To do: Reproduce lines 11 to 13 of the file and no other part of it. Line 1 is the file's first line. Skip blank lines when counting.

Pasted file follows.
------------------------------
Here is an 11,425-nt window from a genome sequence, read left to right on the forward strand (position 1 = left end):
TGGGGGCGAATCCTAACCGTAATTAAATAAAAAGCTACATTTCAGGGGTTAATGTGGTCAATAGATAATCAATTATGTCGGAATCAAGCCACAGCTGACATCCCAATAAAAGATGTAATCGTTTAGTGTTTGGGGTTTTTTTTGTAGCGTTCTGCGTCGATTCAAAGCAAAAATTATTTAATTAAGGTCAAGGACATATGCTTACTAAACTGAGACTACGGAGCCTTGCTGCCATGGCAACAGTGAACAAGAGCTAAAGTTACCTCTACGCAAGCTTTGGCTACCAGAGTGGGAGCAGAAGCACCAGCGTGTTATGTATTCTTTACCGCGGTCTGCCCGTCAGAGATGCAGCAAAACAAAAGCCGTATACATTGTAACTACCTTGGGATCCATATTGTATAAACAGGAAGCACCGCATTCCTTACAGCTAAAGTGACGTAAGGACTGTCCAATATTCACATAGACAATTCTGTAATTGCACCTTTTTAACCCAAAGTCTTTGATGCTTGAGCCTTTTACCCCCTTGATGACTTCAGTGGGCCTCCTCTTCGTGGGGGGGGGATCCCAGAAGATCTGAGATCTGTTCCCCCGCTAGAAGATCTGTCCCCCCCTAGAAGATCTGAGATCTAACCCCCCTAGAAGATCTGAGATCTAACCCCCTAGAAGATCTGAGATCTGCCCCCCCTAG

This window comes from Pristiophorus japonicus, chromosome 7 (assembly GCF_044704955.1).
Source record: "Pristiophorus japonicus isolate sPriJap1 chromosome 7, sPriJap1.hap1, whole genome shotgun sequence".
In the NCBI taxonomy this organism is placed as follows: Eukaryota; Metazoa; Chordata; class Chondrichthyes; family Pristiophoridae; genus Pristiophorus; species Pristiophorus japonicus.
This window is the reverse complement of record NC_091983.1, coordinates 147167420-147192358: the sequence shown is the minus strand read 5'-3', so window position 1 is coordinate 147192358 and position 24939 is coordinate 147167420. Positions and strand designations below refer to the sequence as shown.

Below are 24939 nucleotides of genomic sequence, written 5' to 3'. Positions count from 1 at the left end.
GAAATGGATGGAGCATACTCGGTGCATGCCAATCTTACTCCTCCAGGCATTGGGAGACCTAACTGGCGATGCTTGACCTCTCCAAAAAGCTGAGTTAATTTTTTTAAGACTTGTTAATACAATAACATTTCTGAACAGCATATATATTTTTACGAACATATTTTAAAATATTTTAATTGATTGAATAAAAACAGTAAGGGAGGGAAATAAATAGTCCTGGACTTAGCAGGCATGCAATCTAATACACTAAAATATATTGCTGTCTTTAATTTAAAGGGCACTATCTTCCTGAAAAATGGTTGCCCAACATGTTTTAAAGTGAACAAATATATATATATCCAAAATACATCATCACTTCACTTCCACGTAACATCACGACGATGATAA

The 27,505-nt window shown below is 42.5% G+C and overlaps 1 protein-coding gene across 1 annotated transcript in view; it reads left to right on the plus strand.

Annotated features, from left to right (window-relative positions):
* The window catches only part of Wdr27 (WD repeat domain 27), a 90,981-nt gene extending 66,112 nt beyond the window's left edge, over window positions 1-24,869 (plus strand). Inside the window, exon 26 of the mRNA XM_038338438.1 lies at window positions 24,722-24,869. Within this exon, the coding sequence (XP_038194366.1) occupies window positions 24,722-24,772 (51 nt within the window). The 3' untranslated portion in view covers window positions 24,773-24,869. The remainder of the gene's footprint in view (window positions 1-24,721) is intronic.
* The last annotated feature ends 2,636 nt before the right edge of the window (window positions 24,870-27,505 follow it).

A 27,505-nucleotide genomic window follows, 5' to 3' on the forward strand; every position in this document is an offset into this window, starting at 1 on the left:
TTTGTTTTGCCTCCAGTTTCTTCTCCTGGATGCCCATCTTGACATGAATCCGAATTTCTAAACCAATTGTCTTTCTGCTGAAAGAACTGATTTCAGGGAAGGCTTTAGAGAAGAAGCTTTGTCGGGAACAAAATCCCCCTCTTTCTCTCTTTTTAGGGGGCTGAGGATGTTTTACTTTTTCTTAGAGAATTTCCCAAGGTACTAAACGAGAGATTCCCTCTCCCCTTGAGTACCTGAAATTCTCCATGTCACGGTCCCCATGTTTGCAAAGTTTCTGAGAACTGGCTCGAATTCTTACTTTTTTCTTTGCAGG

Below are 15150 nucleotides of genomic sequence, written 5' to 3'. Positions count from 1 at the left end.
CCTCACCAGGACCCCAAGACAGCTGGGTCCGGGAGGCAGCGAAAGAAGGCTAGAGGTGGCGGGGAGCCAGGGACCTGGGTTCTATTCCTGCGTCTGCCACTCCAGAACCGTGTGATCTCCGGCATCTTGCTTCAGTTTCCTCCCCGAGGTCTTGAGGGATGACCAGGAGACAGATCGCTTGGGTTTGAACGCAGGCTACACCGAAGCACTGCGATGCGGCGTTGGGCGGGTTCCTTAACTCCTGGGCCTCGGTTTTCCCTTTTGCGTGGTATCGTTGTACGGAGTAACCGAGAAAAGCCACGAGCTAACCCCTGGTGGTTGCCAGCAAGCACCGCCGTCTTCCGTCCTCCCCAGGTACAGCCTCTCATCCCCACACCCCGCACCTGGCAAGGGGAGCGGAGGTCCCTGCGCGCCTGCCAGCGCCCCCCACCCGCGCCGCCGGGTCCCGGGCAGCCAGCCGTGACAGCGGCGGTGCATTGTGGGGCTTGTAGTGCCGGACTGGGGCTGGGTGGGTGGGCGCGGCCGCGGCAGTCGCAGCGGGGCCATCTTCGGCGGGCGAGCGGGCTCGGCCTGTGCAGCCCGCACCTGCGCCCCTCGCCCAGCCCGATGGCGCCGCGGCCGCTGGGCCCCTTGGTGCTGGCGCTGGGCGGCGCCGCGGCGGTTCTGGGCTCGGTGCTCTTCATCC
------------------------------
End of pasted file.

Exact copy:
* The window catches only part of Wdr27 (WD repeat domain 27), a 90,981-nt gene extending 66,112 nt beyond the window's left edge, over window positions 1-24,869 (plus strand). Inside the window, exon 26 of the mRNA XM_038338438.1 lies at window positions 24,722-24,869. Within this exon, the coding sequence (XP_038194366.1) occupies window positions 24,722-24,772 (51 nt within the window). The 3' untranslated portion in view covers window positions 24,773-24,869. The remainder of the gene's footprint in view (window positions 1-24,721) is intronic.
* The last annotated feature ends 2,636 nt before the right edge of the window (window positions 24,870-27,505 follow it).

A 27,505-nucleotide genomic window follows, 5' to 3' on the forward strand; every position in this document is an offset into this window, starting at 1 on the left: